Reflecting the broad operational requirements in applying ASM capability and the broad range of platforms that can deliver ASM effect, LRASM is being deployed on the USN’s aircraft carrier-based Boeing F/A-18E/F Super Hornet fighter aircraft and the US Air Force (USAF) land-based Rockwell B-1B strategic bomber. Carrier-based F/A-18 deployment will provide the flexibility to manoeuvre the capability around and into A2/AD ‘bubbles’. B-1B deployment will provide, in particular, the ability to reach targets at greater distance, including deeper into hostile environments.

Operational deployment on these two airframes was achieved under an Accelerated Acquisition contract, designed to generate early operational capability (EOC). Using the LRASM 1.0 baseline variant, EOC was achieved in December 2018 for the B-1B and November 2019 for the F/A-18E/F.

NAVAIR is looking at other air-basing options, including the Lockheed Martin F-35 Joint Strike Fighter. According to Lockheed Martin, initial fit checks have been completed, within an ongoing integration assessment. Integration efforts also are underway to certify LRASM for the USN’s P-8A Poseidon maritime patrol aircraft.

An artist’s rendering of an F-35 Joint Strike Fighter (JSF) carrying Lockheed Martin JASSM and LRASM missiles. Fitting LRASM to JSF shows how the USN is seeking to spread anti-ship capability across air and surface platforms.
Credit: Lockheed Martin

Reflecting the broad deployment options an ASM capability can generate, and the need to spread such capability to help deter an adversary and complicate their planning, the United States is also investing in surface launch options. These include: using in-service Lockheed Martin Mk 41 vertical launching system (VLS) modules, with integration including fitting LRASM with a Mk 114 booster; and developing a deck-mounted launcher.

LRASM is designed to bring range, survivability, and lethality. “Coupling those inherent features with the ability to launch from multiple platforms provides a significant deterrence value to US and allied warfighters in any domain,” Jay Pitman, Lockheed Martin’s vice-president for Air Dominance and Strike Weapons systems, wrote in an online paper published by the company in September 2022.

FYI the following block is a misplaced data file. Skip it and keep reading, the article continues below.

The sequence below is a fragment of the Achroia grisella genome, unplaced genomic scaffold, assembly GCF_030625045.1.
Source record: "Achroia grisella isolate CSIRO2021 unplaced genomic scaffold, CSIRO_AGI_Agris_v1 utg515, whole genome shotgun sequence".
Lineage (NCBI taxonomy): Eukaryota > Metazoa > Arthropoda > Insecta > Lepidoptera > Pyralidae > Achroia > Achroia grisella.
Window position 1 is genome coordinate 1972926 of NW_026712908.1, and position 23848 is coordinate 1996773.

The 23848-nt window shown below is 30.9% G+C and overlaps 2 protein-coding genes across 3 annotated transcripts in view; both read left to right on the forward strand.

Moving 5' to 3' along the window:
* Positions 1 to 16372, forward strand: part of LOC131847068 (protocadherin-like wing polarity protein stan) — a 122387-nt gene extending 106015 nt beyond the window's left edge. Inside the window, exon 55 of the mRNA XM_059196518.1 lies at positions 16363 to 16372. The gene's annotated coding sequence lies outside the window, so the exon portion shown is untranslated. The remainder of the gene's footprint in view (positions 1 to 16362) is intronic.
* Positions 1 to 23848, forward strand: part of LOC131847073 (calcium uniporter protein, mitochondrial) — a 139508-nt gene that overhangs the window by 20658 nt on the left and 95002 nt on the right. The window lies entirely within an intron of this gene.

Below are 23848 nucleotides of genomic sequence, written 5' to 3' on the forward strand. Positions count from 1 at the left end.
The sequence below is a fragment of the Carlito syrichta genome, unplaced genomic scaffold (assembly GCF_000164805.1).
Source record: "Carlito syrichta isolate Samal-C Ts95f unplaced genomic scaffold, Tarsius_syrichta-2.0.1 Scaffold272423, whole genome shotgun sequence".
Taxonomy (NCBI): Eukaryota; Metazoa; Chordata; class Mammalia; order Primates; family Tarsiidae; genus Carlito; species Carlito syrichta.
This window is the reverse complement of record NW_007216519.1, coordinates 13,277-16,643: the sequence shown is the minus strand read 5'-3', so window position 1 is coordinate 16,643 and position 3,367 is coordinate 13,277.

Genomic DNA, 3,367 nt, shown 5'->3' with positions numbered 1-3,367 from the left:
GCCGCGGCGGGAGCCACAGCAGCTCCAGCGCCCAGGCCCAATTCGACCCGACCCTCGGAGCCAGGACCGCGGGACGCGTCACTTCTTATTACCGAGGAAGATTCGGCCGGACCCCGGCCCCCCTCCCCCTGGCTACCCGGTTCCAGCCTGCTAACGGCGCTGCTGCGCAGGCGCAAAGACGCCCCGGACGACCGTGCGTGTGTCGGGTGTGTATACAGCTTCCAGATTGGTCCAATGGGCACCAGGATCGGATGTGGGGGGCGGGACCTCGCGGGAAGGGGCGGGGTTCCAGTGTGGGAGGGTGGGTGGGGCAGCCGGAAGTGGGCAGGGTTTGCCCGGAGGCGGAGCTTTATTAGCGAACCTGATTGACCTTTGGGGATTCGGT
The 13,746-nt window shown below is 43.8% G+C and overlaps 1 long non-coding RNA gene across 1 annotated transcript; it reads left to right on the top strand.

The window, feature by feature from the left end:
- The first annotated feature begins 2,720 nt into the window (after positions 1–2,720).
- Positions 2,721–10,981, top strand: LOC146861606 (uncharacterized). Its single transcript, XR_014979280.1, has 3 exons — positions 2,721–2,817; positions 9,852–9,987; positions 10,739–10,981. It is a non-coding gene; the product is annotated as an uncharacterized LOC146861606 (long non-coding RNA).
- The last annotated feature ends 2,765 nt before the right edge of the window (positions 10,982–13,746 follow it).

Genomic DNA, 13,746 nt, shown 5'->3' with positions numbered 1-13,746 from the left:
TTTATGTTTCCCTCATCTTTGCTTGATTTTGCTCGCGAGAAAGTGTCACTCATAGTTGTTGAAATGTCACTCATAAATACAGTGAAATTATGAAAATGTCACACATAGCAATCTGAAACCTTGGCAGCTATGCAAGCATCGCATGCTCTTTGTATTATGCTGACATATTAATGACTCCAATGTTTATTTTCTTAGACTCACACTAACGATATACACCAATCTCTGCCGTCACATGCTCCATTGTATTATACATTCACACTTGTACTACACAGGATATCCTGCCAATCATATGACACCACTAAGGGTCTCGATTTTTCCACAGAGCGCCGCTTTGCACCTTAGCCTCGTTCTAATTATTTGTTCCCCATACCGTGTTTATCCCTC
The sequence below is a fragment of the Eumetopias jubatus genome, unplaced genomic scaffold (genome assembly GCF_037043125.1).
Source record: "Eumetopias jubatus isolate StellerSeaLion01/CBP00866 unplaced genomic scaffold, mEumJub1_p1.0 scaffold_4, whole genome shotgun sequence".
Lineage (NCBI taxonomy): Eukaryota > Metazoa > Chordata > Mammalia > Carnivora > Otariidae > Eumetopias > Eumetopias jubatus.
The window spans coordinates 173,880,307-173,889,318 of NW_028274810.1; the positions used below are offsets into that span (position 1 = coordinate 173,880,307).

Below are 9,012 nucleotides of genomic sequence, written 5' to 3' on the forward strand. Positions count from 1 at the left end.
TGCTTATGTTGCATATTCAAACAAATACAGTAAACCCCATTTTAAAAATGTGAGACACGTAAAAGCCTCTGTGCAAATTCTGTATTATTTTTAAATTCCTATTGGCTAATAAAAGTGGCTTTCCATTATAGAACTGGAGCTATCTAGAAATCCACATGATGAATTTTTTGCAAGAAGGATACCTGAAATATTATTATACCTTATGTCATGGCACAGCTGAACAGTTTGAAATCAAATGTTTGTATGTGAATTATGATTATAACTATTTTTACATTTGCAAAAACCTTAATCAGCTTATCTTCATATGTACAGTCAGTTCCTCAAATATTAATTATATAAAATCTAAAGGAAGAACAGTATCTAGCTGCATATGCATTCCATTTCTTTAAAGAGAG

Requirement to deploy ASM capability, including across multiple domains, is growing across Western navies. Adaptable capabilities like LRASM are having an impact, here. For example, Australia ordered LRASM for its own F/A-18F Super Hornets, operated by the Royal Australian Air Force (RAAF). The in-development surface-launched capability also provides an option for fitting LRASM across the Royal Australian Navy’s surface fleet, including its Hunter-class future frigates and in-service Hobart-class guided-missile destroyers (DDGs) and FFG 7 Anzac-class frigates. According to a Naval News report published during the Indo-Pacific defence exposition in Sydney in May 2022, Lockheed Martin has also proposed an adapted version of LRASM to be fitted on the M142 High Mobility Artillery Rocket System (HIMARS) to meet Australian Army ground-based strike capability requirements.

These options demonstrate the design and requirements flexibility LRASM offers. The potential capacity to deploy a capability like LRASM across different Western countries, across different domains, and across different platforms illustrates the US-led Western focus on generating distributed operations and lethality to offset adversary mass, including around (for example) maritime choke points that may be covered by A2/AD ‘bubbles’.
“Ensuring LRASM is capable and integrated across a wide array of domains and platforms (like F-35, P-8, and HIMARS) represents a key facet of our roadmap,” a Lockheed Martin spokesperson told ESD on 21 February 2023.

ASM capability